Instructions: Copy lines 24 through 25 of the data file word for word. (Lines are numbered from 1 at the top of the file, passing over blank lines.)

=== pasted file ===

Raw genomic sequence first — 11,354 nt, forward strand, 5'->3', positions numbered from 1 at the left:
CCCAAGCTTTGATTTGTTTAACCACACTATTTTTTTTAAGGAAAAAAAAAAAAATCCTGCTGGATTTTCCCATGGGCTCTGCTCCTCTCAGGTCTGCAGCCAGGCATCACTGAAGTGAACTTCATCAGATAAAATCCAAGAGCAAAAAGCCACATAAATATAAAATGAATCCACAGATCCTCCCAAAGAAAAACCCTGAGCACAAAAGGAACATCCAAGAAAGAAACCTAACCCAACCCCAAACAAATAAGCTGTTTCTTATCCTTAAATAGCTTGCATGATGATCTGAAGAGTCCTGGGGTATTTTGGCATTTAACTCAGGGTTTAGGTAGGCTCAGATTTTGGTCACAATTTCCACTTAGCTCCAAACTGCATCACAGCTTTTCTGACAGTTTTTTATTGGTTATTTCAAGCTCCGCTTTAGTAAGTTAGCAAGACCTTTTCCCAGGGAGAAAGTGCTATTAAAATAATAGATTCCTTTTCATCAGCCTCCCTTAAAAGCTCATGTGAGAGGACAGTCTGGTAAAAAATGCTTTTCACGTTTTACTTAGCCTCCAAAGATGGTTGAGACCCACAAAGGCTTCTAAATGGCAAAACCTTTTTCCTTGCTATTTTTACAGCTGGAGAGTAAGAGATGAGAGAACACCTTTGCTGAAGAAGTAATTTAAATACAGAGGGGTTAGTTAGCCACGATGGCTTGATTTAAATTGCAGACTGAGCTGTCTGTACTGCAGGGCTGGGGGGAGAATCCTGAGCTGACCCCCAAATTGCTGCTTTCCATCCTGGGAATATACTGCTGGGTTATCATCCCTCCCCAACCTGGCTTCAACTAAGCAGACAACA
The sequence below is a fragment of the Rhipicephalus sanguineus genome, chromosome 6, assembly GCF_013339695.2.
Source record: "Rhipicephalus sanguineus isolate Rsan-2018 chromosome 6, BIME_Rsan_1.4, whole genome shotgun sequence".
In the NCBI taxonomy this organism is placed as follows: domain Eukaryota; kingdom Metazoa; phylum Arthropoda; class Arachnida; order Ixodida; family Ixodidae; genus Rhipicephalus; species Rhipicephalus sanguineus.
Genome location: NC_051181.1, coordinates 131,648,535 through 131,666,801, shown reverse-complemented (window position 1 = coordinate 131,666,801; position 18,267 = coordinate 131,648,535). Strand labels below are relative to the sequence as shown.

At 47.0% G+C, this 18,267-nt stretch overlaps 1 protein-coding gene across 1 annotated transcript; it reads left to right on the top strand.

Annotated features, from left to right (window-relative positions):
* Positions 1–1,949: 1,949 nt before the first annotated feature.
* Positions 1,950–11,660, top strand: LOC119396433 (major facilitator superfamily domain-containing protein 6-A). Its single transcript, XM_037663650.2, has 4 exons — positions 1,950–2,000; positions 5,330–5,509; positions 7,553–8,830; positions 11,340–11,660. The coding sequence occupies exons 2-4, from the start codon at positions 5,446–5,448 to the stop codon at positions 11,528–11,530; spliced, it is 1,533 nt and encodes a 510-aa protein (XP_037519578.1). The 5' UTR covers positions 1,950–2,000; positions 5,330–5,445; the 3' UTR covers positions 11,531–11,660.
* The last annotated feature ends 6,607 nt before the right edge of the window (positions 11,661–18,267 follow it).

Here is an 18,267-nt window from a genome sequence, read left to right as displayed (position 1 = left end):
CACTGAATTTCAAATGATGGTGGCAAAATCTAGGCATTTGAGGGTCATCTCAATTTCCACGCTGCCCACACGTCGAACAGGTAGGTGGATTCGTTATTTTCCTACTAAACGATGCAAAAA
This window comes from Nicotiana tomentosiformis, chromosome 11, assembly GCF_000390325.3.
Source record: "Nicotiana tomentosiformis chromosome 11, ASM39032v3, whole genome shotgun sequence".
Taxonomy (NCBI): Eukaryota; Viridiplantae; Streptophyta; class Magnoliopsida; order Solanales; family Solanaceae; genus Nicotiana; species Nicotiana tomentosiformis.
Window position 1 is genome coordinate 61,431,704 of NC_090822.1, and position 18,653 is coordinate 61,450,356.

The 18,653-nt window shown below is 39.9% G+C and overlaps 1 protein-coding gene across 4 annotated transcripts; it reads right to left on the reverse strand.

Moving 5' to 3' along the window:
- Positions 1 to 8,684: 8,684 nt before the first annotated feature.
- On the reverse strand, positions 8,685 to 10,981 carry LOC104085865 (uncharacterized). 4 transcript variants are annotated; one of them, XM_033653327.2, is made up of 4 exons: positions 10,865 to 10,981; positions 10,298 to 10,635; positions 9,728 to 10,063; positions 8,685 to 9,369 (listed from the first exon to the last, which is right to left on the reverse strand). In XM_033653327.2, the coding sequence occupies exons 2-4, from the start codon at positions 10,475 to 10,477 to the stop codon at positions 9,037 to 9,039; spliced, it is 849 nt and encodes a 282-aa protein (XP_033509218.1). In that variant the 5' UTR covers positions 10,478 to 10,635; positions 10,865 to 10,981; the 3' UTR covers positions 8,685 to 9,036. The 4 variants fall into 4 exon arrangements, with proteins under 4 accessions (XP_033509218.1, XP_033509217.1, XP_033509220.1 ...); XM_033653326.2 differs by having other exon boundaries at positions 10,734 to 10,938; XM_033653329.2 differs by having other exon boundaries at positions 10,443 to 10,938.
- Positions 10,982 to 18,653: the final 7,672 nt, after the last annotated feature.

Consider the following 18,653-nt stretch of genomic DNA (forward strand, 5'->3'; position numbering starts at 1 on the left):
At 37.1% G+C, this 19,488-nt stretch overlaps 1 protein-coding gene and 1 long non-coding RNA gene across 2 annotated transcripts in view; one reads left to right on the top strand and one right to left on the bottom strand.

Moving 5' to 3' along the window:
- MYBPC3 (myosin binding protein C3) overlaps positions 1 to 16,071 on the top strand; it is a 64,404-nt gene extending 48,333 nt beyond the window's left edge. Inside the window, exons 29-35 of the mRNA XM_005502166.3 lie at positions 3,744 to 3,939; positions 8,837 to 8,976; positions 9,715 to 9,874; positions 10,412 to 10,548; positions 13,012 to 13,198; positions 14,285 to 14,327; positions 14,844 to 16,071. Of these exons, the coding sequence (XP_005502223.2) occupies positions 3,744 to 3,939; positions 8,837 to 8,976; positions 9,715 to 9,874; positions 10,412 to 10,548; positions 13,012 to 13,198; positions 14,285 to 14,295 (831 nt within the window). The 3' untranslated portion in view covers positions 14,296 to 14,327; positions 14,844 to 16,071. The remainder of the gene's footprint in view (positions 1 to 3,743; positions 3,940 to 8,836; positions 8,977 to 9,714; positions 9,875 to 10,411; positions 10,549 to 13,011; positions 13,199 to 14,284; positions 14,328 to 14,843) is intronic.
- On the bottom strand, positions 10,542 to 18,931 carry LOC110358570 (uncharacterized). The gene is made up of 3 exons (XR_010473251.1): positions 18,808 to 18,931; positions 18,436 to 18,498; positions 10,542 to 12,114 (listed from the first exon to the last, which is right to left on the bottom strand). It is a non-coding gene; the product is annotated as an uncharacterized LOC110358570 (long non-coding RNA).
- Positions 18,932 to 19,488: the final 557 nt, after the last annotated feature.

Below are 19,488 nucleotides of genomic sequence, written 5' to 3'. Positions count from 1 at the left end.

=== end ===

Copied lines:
At 37.1% G+C, this 19,488-nt stretch overlaps 1 protein-coding gene and 1 long non-coding RNA gene across 2 annotated transcripts in view; one reads left to right on the top strand and one right to left on the bottom strand.

Moving 5' to 3' along the window: